Yellow Turtleneck (feat. Elizabeth Woolf) Performed by: Kidgloves
Growing up as one of four, Aledia’s brothers and sisters were competitive in sports and academics while Aledia found refuge in music. Deeply influenced by his musical grandfather who emigrated from the Philippines during World War II, Aledia joined the youth symphony orchestra at 11 years old and began dedicating himself to the upright bass. At 12, emboldened by his own father who was the front man of a pop rock band, Aledia picked up the electric bass and formed the first of what would become many bands in which Aledia was never the singer but always the musical leader. His grandfather tragically passed away soon after and Aledia only further sunk himself into music – dedicating himself to the field that his grandfather was unable to pursue as an immigrant.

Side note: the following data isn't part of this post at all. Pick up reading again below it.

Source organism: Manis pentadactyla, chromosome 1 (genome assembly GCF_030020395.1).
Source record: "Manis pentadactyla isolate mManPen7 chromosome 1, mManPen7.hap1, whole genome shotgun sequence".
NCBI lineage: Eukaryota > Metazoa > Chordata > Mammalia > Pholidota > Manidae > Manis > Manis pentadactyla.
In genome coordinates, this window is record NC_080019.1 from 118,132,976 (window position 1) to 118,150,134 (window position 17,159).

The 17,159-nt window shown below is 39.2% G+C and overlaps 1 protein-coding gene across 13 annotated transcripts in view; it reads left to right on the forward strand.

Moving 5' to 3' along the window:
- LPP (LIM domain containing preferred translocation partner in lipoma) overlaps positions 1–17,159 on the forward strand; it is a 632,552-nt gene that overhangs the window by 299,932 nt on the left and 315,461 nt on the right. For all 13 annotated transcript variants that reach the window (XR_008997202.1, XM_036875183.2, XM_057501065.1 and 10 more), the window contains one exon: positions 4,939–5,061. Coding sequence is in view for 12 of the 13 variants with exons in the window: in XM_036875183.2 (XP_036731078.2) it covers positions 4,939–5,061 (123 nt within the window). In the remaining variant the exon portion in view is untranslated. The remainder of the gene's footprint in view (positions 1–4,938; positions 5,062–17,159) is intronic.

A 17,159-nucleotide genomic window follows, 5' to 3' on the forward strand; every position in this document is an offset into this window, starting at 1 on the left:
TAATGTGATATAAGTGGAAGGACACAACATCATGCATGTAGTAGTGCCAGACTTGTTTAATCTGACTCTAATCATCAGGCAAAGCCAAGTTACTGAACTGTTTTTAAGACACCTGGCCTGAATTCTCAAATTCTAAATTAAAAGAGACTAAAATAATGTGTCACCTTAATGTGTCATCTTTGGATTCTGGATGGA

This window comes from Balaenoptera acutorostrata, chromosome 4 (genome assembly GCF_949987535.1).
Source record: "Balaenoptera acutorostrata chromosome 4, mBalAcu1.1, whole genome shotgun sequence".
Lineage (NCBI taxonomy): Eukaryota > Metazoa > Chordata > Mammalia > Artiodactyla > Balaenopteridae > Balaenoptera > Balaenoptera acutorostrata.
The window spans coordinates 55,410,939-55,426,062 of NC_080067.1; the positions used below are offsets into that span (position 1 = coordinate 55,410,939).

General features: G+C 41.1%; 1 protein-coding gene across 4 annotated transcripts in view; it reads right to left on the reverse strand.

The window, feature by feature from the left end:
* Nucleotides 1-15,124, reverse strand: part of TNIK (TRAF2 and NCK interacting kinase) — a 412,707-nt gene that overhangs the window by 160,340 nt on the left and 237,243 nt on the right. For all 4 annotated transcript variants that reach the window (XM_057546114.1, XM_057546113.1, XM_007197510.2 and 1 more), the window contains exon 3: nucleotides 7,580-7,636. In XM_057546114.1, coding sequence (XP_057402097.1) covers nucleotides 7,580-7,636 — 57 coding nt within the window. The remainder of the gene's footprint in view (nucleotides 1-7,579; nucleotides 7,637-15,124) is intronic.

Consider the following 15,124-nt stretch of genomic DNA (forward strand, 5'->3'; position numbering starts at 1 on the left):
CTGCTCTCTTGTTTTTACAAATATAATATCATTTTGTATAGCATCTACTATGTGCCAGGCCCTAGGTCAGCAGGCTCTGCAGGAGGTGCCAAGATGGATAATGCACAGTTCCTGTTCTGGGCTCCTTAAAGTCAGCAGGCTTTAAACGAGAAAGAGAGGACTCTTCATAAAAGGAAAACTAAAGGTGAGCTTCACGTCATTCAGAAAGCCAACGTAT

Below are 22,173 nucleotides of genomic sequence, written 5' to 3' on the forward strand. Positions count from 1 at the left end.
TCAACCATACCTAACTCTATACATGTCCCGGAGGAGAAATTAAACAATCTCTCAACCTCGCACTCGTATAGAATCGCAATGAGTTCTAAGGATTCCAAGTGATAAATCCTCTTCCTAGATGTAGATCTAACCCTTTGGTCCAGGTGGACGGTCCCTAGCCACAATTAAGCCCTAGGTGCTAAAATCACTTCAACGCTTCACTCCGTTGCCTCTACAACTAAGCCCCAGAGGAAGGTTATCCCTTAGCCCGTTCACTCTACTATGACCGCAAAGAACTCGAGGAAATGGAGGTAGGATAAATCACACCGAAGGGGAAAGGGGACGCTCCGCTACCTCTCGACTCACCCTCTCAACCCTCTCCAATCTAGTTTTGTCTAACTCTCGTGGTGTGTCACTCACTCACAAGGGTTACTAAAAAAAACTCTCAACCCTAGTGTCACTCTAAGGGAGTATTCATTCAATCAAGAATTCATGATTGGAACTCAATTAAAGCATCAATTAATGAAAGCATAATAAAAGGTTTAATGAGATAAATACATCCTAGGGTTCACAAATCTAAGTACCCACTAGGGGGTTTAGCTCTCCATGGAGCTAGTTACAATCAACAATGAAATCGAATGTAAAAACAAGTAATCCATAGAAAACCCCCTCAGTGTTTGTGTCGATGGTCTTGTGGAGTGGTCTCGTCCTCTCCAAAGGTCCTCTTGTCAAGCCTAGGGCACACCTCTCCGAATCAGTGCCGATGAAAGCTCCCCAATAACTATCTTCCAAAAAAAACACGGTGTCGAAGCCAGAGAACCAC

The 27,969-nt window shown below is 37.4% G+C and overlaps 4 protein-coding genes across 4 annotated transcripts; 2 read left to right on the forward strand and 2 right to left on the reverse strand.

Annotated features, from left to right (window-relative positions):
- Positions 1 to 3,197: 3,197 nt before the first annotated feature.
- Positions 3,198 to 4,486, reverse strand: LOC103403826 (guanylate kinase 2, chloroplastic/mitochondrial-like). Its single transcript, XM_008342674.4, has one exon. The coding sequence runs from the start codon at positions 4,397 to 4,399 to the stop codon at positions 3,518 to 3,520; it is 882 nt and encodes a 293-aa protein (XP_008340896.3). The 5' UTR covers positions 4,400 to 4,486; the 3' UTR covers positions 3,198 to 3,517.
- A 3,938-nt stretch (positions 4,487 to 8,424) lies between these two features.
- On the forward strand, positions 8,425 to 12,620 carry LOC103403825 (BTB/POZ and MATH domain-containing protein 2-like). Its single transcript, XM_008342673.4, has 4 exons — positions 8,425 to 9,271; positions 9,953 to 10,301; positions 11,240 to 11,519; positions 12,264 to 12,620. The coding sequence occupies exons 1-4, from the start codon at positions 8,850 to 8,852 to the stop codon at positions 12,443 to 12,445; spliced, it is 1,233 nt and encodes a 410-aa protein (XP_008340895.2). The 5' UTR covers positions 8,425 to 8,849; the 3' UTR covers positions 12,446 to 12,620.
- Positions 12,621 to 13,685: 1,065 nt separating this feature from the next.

In the mid 2010s, Aledia worked as a session musician in Columbus which brought him to the NYC music scene. After a few years spent subway hopping from gig to gig, Aledia made the move from the mad buzz of New York to the serenity of the West Coast––where he began writing and producing in the local LA scene. Through this collaboration came the discovery of his own voice; and though he never imagined himself as a vocalist, Kidgloves began to materialize.
And so the project was born. Borrowing its name from a Rush song, Kidgloves is an ode to his favorite childhood band in nomenclature but not much else. The project brings to light simple, acoustic-driven production peppered with sparse synth, creating a chill yet upbeat sound cloaked in moody melodies and lyrical conviction.
Kidgloves began with “Satellite”, a song that came to Aledia while musing with friends over the nostalgia of the past – yesterday’s mystique, a time when stillness was spent riding waves of imagination. The song poured out; Aledia shared it with his friend Emily Brimlow who was moved by its unique perspective and helped finish the story. Society is changing by the second, yet one thing remains constant – the world is spinning under our thumbs, and we all seem to be okay with it. It’s a song about being tethered to the damn telephone.